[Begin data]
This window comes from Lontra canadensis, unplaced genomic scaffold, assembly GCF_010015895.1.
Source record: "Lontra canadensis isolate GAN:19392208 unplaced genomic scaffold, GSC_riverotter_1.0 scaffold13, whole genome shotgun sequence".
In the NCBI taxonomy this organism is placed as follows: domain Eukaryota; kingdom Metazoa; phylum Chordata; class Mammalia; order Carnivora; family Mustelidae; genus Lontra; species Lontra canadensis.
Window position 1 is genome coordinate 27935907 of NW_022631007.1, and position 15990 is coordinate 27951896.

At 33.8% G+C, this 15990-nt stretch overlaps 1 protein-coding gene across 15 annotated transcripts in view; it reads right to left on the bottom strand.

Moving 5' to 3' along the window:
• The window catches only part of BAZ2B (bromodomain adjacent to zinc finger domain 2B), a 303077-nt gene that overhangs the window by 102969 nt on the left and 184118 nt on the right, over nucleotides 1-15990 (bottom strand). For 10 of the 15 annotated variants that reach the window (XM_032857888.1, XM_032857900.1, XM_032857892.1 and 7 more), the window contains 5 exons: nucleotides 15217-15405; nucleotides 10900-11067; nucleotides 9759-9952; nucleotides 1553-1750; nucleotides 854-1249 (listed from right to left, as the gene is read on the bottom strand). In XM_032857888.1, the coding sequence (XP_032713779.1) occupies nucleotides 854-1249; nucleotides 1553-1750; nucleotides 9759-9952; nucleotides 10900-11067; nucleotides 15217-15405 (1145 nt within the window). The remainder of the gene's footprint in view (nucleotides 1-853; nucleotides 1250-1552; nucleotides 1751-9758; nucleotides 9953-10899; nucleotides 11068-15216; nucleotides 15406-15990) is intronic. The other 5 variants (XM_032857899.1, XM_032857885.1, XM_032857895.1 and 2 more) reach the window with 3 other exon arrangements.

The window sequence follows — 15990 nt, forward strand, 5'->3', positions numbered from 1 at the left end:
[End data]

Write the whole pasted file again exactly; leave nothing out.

This window comes from Lontra canadensis, unplaced genomic scaffold, assembly GCF_010015895.1.
Source record: "Lontra canadensis isolate GAN:19392208 unplaced genomic scaffold, GSC_riverotter_1.0 scaffold13, whole genome shotgun sequence".
In the NCBI taxonomy this organism is placed as follows: domain Eukaryota; kingdom Metazoa; phylum Chordata; class Mammalia; order Carnivora; family Mustelidae; genus Lontra; species Lontra canadensis.
Window position 1 is genome coordinate 27935907 of NW_022631007.1, and position 15990 is coordinate 27951896.

At 33.8% G+C, this 15990-nt stretch overlaps 1 protein-coding gene across 15 annotated transcripts in view; it reads right to left on the bottom strand.

Moving 5' to 3' along the window:
• The window catches only part of BAZ2B (bromodomain adjacent to zinc finger domain 2B), a 303077-nt gene that overhangs the window by 102969 nt on the left and 184118 nt on the right, over nucleotides 1-15990 (bottom strand). For 10 of the 15 annotated variants that reach the window (XM_032857888.1, XM_032857900.1, XM_032857892.1 and 7 more), the window contains 5 exons: nucleotides 15217-15405; nucleotides 10900-11067; nucleotides 9759-9952; nucleotides 1553-1750; nucleotides 854-1249 (listed from right to left, as the gene is read on the bottom strand). In XM_032857888.1, the coding sequence (XP_032713779.1) occupies nucleotides 854-1249; nucleotides 1553-1750; nucleotides 9759-9952; nucleotides 10900-11067; nucleotides 15217-15405 (1145 nt within the window). The remainder of the gene's footprint in view (nucleotides 1-853; nucleotides 1250-1552; nucleotides 1751-9758; nucleotides 9953-10899; nucleotides 11068-15216; nucleotides 15406-15990) is intronic. The other 5 variants (XM_032857899.1, XM_032857885.1, XM_032857895.1 and 2 more) reach the window with 3 other exon arrangements.

The window sequence follows — 15990 nt, forward strand, 5'->3', positions numbered from 1 at the left end: